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what are alpines

Posted by lilium_guy56 4b (My Page) on
Sun, Sep 24, 06 at 9:33

I don't usually come to this forum. Been growing perrenials years and years. Define Alpines please. Are they simply short plants that grow in rock gardens? Are there large flowered ones? Tall ones? Ones that are hardy to zone 3? I have hens and chicks many years.

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RE: what are alpines

  • Posted by pudge 2/3 Sask (My Page) on
    Mon, Sep 25, 06 at 18:28

There's some pretty good definitions on the FAQ page.

The world of alpines is huge and most are cold hardy - they do, after all, grow and thrive in alpine regions. It's getting the conditions they like to grow in that is the trick.

Here is a link that might be useful: FAQ

RE: what are alpines

A strict definition of alpine plants is "plants that grow in the Alps". However, "alpine" is also used to describe other mountainous areas of the world that are above timberline. Some of the "alpine" species found in those mountainous regions are also found in the Arctic tundra.

Alpine plants are always cold-hardy but there may be other climatic conditions particular to your area that may make it difficult for certain alpine species to thrive or even survive. The first and most important is the characteristcs of your summers.

Most alpines do not enjoy high temperatures and high humidity. I live at 10,000 feet in the subalpine zone of Colorado. I can grow hundreds of alpine species from all over the world because I have sunny but cool summers. If you live where your summers are hot and humid or if you get rain or ice in the winter, you may want to considered growing alpine species in a controlled environment, such as an alpine house.

Many times "alpines" are lumped together with the more vague term "rock garden" when describing low-growing species. Combining "alpine" with "rock garden" species allows gardeners in the southern part of America to enjoy a simulated "alpline" environment.

I have about 1,000 species of cold-hardy, low-growing species at Mountain View Experimental Gardens. You might be interested in the link below which will take you to descriptive photos and propagating and growing specifications for many of those species.

Some very common ground covers can be incorporated into a natural or contrived rock garden, such as Maiden Pink (Dianthus deltoides), Snow-in-Summer (Cerastium tomentosum), Creeping Veronica (Veronica repens), Rock Soapwort (Saponaria ocymoides), Purple Rockcress (Aubrieta deltoidea), Creeping Phlox (Phlox subulata).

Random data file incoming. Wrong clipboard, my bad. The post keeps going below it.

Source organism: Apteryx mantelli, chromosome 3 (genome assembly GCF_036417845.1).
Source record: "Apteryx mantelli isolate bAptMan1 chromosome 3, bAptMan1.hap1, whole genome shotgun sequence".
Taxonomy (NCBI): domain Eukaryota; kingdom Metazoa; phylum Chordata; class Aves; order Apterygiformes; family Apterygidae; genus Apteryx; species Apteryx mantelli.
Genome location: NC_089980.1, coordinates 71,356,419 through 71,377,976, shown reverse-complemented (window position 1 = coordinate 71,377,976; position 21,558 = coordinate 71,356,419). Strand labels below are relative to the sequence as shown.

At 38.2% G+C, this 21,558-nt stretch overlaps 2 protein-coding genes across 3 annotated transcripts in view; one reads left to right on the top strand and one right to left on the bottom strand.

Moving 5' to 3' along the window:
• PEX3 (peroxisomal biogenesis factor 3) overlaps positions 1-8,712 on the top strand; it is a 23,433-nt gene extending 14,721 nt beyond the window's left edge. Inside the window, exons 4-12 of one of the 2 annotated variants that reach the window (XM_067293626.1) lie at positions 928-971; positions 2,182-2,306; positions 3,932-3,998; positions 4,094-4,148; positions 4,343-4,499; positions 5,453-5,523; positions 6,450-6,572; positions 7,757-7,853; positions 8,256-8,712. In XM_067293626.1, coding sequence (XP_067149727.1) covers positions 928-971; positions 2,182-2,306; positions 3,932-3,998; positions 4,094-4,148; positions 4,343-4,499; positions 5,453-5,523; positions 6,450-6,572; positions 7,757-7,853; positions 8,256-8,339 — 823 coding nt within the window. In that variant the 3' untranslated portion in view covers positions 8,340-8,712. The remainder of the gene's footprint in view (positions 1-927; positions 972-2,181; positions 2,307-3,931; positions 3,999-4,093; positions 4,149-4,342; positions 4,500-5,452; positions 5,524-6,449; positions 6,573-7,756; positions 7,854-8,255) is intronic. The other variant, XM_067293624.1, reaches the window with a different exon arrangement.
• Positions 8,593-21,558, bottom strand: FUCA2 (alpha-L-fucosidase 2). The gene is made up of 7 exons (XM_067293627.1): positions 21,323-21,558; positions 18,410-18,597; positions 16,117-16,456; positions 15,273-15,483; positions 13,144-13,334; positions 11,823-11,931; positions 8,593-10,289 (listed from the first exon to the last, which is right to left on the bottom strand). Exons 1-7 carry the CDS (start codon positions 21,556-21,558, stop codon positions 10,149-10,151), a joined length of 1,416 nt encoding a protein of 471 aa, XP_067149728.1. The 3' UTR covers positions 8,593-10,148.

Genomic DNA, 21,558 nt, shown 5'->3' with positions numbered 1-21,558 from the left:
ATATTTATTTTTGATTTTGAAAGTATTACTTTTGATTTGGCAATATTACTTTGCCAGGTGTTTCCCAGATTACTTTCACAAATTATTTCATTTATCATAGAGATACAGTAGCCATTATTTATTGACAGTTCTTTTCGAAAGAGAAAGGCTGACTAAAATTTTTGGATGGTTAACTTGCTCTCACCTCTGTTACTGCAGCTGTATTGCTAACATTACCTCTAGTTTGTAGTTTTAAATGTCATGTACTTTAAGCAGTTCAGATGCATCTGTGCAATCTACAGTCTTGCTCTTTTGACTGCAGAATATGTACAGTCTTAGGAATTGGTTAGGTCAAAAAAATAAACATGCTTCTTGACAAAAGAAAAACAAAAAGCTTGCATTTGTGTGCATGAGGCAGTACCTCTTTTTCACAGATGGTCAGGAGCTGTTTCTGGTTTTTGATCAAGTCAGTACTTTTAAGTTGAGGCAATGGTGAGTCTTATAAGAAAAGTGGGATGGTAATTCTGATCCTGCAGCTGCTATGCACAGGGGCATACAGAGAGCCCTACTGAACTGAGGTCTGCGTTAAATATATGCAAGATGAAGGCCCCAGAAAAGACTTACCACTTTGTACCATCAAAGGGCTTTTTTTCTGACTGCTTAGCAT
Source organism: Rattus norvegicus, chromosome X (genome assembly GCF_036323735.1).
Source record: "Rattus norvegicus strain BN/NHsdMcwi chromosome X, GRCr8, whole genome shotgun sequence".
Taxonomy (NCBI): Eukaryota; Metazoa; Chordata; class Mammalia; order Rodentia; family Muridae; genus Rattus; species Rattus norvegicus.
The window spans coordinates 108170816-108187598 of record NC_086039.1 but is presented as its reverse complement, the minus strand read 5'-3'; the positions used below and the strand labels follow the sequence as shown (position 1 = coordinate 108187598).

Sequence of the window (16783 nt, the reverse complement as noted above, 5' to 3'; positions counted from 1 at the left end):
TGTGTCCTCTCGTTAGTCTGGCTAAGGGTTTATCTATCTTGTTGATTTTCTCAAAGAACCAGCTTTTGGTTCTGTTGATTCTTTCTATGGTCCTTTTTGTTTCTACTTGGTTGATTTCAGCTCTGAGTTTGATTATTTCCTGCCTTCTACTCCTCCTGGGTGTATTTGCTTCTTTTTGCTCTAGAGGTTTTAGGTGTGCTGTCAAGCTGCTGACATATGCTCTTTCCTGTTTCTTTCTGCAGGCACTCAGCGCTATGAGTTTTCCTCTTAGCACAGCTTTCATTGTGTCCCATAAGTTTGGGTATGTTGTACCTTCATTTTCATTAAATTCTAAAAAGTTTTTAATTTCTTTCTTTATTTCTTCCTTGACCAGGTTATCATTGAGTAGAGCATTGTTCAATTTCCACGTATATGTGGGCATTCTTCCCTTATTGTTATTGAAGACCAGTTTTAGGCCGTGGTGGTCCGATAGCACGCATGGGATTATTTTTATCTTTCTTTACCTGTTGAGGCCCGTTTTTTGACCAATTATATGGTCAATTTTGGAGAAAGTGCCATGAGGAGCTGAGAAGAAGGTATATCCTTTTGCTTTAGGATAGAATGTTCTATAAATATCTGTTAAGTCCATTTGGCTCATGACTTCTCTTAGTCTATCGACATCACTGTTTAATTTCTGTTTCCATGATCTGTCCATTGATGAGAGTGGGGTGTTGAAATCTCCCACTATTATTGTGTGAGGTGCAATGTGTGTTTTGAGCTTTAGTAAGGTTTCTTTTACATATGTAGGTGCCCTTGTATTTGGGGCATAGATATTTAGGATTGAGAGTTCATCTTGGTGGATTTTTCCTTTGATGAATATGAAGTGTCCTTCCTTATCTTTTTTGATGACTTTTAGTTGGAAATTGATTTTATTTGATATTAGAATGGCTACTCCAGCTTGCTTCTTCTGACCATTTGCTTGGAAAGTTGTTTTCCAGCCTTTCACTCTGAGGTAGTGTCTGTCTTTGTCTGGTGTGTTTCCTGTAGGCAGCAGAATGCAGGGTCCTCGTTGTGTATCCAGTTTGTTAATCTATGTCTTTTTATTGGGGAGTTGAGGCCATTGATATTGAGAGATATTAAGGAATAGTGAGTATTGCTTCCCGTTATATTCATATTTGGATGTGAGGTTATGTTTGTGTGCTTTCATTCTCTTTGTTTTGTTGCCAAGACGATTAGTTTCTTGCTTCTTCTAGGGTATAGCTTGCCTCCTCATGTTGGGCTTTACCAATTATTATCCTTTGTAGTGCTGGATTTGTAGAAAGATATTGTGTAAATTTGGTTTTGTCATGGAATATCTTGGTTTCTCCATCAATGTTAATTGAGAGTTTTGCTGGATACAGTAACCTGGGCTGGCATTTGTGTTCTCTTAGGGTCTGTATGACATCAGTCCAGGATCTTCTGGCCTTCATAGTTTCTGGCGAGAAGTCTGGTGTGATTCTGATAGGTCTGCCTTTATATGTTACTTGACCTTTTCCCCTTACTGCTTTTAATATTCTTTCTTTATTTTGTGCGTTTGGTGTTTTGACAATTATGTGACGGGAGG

Some ground covers can become very aggressive but you can "nip this in the bud" by planting them in very infertile soil made up of a good portion of coarse sand and pea-size or smaller gravel.

After you have a small population of unchallenging, reliable-flowering, rock-draping ground covers, you can then begin to seek out taller species (up to about 10 inches). Many true alpine species have very large flowers on very short plants. They don't have a lot of time to attract pollinators before the cold weather returns so they "advertise" their flowers like neon signs.

Some tall, well-known garden plants may have a cultivated dwarf variety. For instance, Iceland Poppy (Papaver nudicaule) usually grows from 18 to 24 inches tall. It has very large, showy flowers and it is a continuous bloomer throughout my "green" season. It's too tall for a rock garden but it has two short cultivated varieties (cultivars): 'Garden Gnome' and 'Wonderland'. These two cultivars are between 8 and 10 inches tall and still have large, showy flowers and the same long bloom time as the tall version.

Shasta Daisy (Leucanthemum maximum) has a dwarf cultivar of about 10-12 inches tall. Even those tall, stately Foxgloves (Digitalis purpurea) have short relatives, such as Perennial Yellow Foxglove (Digitalis grandiflora) at 12-18 inches tall. Columbines are everyone's favorite flower in Colorado. The usual height is between 20 and 30 inches. But the cultivar 'Dwarf Fantasy" stands only 5 inches tall and the red & white 'Danish Dwarf' is just 8 inches tall.

Some low-growing high-desert species may also work for you. Google "Plants of the Southwest" or "High Country Gardens," both in New Mexico, to get some ideas. Also, for alpine species, take a look at "Rocky Mountain Rare Plants" ( and "Alplains" ( in Colorado.

I hope this helps you decide on species for your garden.

Here is a link that might be useful: Mountain View Experimental Gardens

RE: what are alpines

Thanks for the description from janeh, CO. The only question is on the statement "If you live where your summers are hot and humid or if you get rain or ice in the winter, you may want to considered growing alpine species in a controlled environment, such as an alpine house." I live at 4000' and certainly we have rain, snow, and sometimes ice. Our summers are mild. Why would alpines not survive winters with rain or ice? Thanks you. New to alpine gardening.

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